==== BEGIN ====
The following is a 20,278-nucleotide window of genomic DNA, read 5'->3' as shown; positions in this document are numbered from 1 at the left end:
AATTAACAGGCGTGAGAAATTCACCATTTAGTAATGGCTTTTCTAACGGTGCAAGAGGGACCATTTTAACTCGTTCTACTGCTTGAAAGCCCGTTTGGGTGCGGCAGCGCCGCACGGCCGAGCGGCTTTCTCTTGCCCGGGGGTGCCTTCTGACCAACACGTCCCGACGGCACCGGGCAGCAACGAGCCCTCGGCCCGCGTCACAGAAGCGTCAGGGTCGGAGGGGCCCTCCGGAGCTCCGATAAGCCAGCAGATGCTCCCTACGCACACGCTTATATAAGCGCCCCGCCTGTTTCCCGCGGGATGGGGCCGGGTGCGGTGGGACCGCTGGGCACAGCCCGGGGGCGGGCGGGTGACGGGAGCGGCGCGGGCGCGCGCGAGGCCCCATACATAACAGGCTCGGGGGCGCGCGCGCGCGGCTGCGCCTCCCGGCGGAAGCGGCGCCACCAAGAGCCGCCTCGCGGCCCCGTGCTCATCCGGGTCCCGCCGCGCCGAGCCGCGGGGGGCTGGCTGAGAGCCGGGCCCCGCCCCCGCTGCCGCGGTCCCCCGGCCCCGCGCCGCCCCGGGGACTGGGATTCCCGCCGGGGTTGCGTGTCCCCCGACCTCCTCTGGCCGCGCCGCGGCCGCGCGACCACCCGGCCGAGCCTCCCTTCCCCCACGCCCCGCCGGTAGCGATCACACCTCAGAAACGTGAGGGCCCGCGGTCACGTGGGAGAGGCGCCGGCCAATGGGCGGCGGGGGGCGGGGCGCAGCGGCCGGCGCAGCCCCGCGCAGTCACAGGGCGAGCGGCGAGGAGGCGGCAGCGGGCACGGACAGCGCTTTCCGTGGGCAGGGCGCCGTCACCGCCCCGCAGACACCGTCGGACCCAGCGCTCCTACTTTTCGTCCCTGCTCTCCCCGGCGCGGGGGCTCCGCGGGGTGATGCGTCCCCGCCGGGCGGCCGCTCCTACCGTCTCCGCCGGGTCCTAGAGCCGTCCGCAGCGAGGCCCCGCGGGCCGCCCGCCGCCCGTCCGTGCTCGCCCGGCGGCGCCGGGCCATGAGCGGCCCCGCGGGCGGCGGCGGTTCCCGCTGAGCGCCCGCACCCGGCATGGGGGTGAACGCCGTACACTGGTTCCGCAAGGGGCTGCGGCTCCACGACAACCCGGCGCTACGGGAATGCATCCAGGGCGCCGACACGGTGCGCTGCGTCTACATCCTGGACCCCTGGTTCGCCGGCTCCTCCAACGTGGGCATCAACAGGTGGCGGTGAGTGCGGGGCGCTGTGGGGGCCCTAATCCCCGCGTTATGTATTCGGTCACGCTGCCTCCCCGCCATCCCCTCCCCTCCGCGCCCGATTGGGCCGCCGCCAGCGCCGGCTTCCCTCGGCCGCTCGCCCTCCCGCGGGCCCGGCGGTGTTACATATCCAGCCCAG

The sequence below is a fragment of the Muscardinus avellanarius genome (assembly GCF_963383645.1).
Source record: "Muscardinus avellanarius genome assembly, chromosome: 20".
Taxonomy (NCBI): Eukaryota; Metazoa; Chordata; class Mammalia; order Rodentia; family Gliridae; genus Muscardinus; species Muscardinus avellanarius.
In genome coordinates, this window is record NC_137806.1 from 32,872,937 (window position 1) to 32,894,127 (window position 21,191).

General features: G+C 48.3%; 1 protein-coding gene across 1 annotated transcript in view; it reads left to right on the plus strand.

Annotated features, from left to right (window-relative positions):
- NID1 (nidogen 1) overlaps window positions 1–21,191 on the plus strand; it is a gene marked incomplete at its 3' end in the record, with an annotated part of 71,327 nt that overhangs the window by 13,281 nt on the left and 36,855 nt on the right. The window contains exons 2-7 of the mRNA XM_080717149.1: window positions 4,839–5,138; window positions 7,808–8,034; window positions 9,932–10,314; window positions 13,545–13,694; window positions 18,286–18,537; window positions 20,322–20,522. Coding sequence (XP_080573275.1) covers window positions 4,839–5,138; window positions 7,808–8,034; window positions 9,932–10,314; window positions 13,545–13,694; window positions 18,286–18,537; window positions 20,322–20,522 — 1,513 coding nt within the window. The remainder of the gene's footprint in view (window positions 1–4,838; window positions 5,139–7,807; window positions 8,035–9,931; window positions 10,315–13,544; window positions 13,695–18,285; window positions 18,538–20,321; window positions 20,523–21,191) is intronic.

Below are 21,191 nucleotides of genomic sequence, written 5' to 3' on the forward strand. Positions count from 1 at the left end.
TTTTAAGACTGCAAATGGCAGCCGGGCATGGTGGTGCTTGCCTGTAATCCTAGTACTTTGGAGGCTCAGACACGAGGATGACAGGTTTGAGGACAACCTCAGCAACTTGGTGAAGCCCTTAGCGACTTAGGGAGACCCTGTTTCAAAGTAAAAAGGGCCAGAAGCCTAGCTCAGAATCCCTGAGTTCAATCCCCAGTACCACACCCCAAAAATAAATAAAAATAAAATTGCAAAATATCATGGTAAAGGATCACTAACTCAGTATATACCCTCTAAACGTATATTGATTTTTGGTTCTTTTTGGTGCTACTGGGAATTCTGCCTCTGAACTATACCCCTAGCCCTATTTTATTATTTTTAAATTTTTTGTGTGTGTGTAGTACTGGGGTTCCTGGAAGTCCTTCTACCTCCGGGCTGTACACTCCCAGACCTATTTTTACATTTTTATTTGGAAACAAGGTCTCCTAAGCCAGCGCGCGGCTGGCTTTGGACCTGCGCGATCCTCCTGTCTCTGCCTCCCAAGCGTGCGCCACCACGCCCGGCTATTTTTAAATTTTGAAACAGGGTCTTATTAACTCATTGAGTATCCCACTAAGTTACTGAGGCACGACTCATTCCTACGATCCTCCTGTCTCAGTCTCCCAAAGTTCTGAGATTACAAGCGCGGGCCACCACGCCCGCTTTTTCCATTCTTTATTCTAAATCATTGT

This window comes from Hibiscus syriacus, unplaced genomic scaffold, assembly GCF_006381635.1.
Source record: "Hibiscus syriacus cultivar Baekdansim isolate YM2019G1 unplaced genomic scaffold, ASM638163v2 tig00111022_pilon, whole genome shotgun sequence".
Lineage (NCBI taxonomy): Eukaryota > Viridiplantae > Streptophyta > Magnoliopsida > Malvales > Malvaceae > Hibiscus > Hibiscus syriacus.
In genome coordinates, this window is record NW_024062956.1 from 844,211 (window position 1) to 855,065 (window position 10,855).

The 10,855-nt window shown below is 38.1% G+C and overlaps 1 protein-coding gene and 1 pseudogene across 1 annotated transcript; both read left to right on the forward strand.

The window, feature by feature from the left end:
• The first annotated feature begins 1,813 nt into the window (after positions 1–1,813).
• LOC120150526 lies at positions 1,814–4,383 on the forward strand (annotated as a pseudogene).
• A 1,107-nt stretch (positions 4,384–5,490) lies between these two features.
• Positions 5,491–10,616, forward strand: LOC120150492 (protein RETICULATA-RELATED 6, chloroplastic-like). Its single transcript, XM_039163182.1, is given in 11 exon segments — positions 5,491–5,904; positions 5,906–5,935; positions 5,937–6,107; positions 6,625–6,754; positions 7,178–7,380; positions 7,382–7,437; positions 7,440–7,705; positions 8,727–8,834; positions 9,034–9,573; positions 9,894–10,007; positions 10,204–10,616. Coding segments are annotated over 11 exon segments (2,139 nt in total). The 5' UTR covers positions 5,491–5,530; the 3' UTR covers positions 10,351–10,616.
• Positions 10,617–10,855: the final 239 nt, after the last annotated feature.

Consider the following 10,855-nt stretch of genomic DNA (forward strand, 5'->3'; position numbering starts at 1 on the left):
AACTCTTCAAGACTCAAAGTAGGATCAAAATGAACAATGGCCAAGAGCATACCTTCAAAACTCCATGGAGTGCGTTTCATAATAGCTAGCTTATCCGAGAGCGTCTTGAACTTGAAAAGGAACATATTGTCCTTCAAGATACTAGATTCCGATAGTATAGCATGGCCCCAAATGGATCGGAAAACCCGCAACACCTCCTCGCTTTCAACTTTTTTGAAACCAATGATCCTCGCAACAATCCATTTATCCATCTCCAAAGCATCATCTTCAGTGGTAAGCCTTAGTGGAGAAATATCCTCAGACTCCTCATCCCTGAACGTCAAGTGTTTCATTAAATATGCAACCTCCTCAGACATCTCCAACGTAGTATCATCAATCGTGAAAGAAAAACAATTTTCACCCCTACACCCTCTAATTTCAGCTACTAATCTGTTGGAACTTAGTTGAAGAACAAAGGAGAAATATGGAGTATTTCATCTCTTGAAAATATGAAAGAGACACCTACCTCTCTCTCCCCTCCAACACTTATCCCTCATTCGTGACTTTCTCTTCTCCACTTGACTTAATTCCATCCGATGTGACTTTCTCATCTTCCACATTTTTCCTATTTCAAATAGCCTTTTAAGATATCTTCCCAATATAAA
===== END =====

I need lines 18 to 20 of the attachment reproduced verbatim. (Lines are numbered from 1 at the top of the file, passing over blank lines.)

• The first annotated feature begins 1,813 nt into the window (after positions 1–1,813).
• LOC120150526 lies at positions 1,814–4,383 on the forward strand (annotated as a pseudogene).
• A 1,107-nt stretch (positions 4,384–5,490) lies between these two features.